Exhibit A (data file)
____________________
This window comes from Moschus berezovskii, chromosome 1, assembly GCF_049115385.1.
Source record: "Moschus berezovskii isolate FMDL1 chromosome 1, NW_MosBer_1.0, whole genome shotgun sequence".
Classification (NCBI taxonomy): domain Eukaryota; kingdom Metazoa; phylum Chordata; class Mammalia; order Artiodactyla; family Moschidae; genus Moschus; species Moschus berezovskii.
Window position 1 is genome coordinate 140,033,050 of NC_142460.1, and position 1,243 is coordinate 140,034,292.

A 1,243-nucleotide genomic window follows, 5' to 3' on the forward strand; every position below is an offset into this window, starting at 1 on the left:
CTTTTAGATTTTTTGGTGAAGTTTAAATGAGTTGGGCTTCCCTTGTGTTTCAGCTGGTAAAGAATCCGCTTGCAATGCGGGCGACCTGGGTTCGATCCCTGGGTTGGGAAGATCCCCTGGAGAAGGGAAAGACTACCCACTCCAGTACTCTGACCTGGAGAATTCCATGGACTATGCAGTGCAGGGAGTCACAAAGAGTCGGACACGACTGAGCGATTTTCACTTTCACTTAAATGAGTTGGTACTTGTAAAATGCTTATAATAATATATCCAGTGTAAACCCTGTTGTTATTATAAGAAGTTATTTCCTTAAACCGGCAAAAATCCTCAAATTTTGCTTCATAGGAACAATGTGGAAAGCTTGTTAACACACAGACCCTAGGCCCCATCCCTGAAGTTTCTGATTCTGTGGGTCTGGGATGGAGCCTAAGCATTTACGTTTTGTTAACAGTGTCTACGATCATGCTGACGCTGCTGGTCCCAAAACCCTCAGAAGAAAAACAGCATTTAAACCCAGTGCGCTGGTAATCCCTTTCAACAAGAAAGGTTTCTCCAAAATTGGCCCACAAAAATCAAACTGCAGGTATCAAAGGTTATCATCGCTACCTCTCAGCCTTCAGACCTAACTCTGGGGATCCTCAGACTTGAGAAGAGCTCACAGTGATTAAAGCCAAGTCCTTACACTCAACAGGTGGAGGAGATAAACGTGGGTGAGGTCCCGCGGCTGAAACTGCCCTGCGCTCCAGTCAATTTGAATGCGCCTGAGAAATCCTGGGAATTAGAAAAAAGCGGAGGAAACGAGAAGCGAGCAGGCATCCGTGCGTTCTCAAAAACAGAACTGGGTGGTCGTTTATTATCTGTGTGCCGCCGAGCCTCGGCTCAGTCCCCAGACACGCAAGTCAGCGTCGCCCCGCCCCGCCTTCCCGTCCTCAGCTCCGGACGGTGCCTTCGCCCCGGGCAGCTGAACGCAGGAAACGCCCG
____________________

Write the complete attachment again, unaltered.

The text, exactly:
This window comes from Moschus berezovskii, chromosome 1, assembly GCF_049115385.1.
Source record: "Moschus berezovskii isolate FMDL1 chromosome 1, NW_MosBer_1.0, whole genome shotgun sequence".
Classification (NCBI taxonomy): domain Eukaryota; kingdom Metazoa; phylum Chordata; class Mammalia; order Artiodactyla; family Moschidae; genus Moschus; species Moschus berezovskii.
Window position 1 is genome coordinate 140,033,050 of NC_142460.1, and position 1,243 is coordinate 140,034,292.

A 1,243-nucleotide genomic window follows, 5' to 3' on the forward strand; every position below is an offset into this window, starting at 1 on the left:
CTTTTAGATTTTTTGGTGAAGTTTAAATGAGTTGGGCTTCCCTTGTGTTTCAGCTGGTAAAGAATCCGCTTGCAATGCGGGCGACCTGGGTTCGATCCCTGGGTTGGGAAGATCCCCTGGAGAAGGGAAAGACTACCCACTCCAGTACTCTGACCTGGAGAATTCCATGGACTATGCAGTGCAGGGAGTCACAAAGAGTCGGACACGACTGAGCGATTTTCACTTTCACTTAAATGAGTTGGTACTTGTAAAATGCTTATAATAATATATCCAGTGTAAACCCTGTTGTTATTATAAGAAGTTATTTCCTTAAACCGGCAAAAATCCTCAAATTTTGCTTCATAGGAACAATGTGGAAAGCTTGTTAACACACAGACCCTAGGCCCCATCCCTGAAGTTTCTGATTCTGTGGGTCTGGGATGGAGCCTAAGCATTTACGTTTTGTTAACAGTGTCTACGATCATGCTGACGCTGCTGGTCCCAAAACCCTCAGAAGAAAAACAGCATTTAAACCCAGTGCGCTGGTAATCCCTTTCAACAAGAAAGGTTTCTCCAAAATTGGCCCACAAAAATCAAACTGCAGGTATCAAAGGTTATCATCGCTACCTCTCAGCCTTCAGACCTAACTCTGGGGATCCTCAGACTTGAGAAGAGCTCACAGTGATTAAAGCCAAGTCCTTACACTCAACAGGTGGAGGAGATAAACGTGGGTGAGGTCCCGCGGCTGAAACTGCCCTGCGCTCCAGTCAATTTGAATGCGCCTGAGAAATCCTGGGAATTAGAAAAAAGCGGAGGAAACGAGAAGCGAGCAGGCATCCGTGCGTTCTCAAAAACAGAACTGGGTGGTCGTTTATTATCTGTGTGCCGCCGAGCCTCGGCTCAGTCCCCAGACACGCAAGTCAGCGTCGCCCCGCCCCGCCTTCCCGTCCTCAGCTCCGGACGGTGCCTTCGCCCCGGGCAGCTGAACGCAGGAAACGCCCG